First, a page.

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Four Factors To Consider When Selecting A Phlebotomist Certification Program

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If you're looking to begin a career as a phlebotomist, completing a certification program is your first step. Don't just choose any program. It's important to choose an option that is best suited to meet both your short and long-term needs. Here are some tips to help you make your selection. 


Make sure you are attending a school in the state where you plan to work upon completion of the program. This is important because state licensing requirements can vary between states. For instance, each state has a minimum number of working hours that you must complete before you can work as a professional in the state. If the state you plan to work in has a higher minimum than the state where you completed the program, you will be forced to go for further training before you can work.

Curriculum Balance

Choose a program that offers a good balance of both classroom and practical curriculum study. The classroom component of the curriculum will focus on theory, by providing you with the background of phlebotomy, any important science and other helpful concepts. However, the practical component of the program offers you the opportunity to put everything you have learned into action, which is imperative when it comes to offering you the real hands-on experience you need. It's best to avoid a program that doesn't offer a practical component.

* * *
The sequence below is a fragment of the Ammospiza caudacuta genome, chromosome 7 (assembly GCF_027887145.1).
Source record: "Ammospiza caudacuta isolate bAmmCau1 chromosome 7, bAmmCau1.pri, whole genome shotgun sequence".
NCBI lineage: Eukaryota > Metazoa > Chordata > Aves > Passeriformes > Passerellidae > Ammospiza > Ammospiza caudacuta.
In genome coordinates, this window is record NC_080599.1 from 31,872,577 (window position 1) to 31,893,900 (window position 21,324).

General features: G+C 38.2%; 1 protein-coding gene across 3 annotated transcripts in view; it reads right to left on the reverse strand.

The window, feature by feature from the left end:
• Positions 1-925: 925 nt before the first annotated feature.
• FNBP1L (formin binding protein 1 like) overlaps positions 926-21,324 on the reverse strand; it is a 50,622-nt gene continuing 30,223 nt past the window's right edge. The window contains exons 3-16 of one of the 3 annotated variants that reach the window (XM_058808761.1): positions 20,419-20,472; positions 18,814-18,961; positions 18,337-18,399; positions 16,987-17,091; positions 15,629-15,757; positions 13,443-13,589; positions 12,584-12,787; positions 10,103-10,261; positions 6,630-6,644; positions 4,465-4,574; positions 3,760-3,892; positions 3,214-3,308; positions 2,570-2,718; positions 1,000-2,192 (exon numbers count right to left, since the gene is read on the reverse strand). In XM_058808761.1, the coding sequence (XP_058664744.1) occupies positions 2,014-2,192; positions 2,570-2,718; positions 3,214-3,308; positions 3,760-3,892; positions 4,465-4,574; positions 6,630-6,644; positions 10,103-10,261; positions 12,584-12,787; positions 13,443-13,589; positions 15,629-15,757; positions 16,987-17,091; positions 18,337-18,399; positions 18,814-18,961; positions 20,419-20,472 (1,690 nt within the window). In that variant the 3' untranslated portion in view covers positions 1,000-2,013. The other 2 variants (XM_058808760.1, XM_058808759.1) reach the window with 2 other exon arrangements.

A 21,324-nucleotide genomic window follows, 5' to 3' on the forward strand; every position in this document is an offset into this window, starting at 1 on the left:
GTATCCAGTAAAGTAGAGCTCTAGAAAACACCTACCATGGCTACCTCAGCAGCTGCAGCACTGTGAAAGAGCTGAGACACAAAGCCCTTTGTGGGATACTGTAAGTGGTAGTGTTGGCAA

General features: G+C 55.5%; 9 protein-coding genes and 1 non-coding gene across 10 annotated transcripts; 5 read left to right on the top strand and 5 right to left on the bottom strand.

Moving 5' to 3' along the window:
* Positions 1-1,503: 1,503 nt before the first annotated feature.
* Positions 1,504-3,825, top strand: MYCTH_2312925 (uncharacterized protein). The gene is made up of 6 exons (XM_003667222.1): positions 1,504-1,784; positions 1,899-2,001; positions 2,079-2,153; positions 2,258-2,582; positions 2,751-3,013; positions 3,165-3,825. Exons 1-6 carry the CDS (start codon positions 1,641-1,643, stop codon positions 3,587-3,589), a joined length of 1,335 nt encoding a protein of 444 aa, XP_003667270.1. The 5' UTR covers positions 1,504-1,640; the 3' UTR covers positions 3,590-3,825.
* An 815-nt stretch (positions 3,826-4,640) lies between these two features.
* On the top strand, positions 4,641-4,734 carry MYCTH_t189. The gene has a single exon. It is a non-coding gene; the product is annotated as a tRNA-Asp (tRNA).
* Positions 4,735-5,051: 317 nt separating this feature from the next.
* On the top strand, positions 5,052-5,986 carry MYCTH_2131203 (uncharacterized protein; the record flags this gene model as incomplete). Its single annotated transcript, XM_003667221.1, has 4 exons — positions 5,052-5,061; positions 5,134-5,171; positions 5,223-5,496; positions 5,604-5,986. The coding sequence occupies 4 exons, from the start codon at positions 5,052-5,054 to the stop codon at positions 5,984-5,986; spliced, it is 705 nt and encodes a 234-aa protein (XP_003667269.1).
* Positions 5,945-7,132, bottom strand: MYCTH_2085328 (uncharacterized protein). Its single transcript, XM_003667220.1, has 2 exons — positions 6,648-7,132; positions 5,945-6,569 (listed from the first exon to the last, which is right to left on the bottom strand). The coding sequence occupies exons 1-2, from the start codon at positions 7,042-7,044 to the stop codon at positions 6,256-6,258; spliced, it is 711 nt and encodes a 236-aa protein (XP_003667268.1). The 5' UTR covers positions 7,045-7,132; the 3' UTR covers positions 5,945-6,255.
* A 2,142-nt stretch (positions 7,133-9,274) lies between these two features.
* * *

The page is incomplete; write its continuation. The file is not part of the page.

Cost Details

Make sure you know what is included within the cost of the program. While most programs include educational expenses like your classes, equipment, and books, when it comes to the cost of the certification exam, the rules vary. Some schools include the cost of the certification exam and some don't. While these exams aren't generally very experience, it's best to have an idea if this will be an additional cost you need to budget for.

Accreditation Status

One of the most important things to do is verify the accreditation status of the program. Completing a program not accredited by a major institution like the National Phlebotomy Association will make finding a job a challenge. No matter how well you did in the course, it will be difficult to find employment if your certificate is from a non-accredited program because many employees prefer graduates from accredited programs.  

A phlebotomy certificate program (such as Western Career Training) is your first step on your path to a new career. Make sure you are choosing a program that offers you the greatest chances of success.